Redundancy: crunching the numbers

Analysis

Redundancy: crunching the numbers

Deciding you need to make redundancies is one thing, the next step is to decide how many and where. This article sets out some basic guidelines for making those decisions.

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Deciding you need to make redundancies is one thing, the next step is to decide how many and where. This article sets out some basic guidelines for making those decisions.

Two choices: cost-based or function-based
 
The decision to make redundancies can be based mainly on either of two criteria:
  • cost-based — achieving a particular cost-saving; or
  • function-based — looking at the current and future work requirements of the business and making the jobs that are least important, or those that can be managed some other way, redundant.
Various factors will influence that decision:
  • size and type of the business
  • how urgent the 'crisis' actually is
  • prospects and likely time frame of business recovery
  • reasons for change, eg result of merger/takeover, technological change, withdrawal from markets, discontinuing old products and services
  • future plans for the business
 
Cost-based decisions
 
The following steps are required:
  • Set a dollar target amount for cost savings. This can be either a fixed amount or (better) a percentage of the total payroll cost. Whichever you choose, include both direct and indirect labour costs. The latter include payroll tax, workers compensation premiums, superannuation contributions and the value of all other employee benefits (including FBT where it applies).
  • In larger businesses, it may be worth having separate cost-saving goals for each section or department.
  • Calculate total average remuneration per employee for each section to be affected. It is probably better to make separate calculations for salaried versus wage-remunerated employees.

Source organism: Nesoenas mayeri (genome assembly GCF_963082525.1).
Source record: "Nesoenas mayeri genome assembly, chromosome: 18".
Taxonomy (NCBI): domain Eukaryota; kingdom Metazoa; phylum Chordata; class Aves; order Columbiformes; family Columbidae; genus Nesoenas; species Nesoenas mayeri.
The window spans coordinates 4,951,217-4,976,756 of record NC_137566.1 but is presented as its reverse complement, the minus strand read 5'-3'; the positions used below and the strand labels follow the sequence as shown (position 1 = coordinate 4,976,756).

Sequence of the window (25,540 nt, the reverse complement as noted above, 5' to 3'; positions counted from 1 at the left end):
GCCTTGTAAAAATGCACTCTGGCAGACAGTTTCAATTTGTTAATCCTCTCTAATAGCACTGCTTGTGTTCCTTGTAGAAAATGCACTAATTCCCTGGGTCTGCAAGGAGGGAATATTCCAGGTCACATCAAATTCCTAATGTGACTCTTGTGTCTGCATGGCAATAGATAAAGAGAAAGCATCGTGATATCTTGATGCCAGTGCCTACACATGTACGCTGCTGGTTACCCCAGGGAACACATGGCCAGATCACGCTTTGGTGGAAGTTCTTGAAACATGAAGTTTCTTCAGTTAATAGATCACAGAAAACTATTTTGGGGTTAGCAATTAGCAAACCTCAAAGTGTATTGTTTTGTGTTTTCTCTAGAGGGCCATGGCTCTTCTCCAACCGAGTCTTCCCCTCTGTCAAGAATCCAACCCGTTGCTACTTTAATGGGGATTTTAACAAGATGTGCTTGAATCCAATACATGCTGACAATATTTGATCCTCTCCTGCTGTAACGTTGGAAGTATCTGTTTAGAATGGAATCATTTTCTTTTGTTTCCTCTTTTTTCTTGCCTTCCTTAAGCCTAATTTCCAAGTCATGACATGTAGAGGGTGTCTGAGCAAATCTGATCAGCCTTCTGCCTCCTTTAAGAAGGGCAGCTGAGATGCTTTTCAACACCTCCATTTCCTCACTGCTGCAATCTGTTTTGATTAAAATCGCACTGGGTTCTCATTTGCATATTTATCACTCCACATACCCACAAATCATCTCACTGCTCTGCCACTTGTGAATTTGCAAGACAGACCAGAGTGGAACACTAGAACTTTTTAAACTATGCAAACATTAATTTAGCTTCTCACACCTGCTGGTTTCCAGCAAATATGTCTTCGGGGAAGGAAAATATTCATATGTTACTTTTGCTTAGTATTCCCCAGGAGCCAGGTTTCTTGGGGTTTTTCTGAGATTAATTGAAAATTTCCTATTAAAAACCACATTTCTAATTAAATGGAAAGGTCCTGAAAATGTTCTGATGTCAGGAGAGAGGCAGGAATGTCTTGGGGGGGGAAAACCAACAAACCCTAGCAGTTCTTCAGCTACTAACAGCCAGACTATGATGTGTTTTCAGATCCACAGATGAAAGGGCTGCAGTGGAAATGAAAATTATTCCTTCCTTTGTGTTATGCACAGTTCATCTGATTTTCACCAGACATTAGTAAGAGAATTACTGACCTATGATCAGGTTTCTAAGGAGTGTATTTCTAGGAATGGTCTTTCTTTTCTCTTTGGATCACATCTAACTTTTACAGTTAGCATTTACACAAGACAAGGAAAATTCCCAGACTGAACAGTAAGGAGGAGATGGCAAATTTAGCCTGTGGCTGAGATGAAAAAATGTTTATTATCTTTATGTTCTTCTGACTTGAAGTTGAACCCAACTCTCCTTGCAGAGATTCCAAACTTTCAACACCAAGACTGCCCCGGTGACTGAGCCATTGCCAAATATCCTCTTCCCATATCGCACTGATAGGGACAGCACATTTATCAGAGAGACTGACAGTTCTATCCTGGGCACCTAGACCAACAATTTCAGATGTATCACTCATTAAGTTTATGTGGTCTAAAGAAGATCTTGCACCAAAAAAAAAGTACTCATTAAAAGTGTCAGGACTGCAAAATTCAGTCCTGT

• Calculate the total and average amounts of severance/redundancy pay that will apply to each section.
  • Calculate an amount per employee for the cost of the redundancy transaction. This will include the cost of outplacement assistance, plus administrative costs such as conducting interviews, preparing letters/statements and preparing references.
  • Then calculate the cost saving for each employee as follows:
Total remuneration of employee
 
Minus total amount of redundancy severance pay
 
Minus cost per employee of the redundancy transaction as described above
 
Equals cost saving of making the employee redundant
  • Finally, divide the cost-saving target amount by the cost saving per employee. The result is the number of employees you need to retrench to achieve the target.
 
Cost-based method: for and against
 
The advantage of the cost-based method is its simplicity, plus its logic is fairly easy to justify to employees, and perhaps other stakeholders such as unions or shareholders.
 
On the other hand, in its most basic form it does not take account of legislation, award or agreement provisions that may apply. Most of these factors can be incorporated into the model (if they can be expressed as a cost), but they will make it more complicated.
 
More seriously, it overlooks the issues of merit and relevance to future needs, which the function-based method addresses to some degree. So it may provide an answer to a short-term crisis, but may not produce the best long-term result.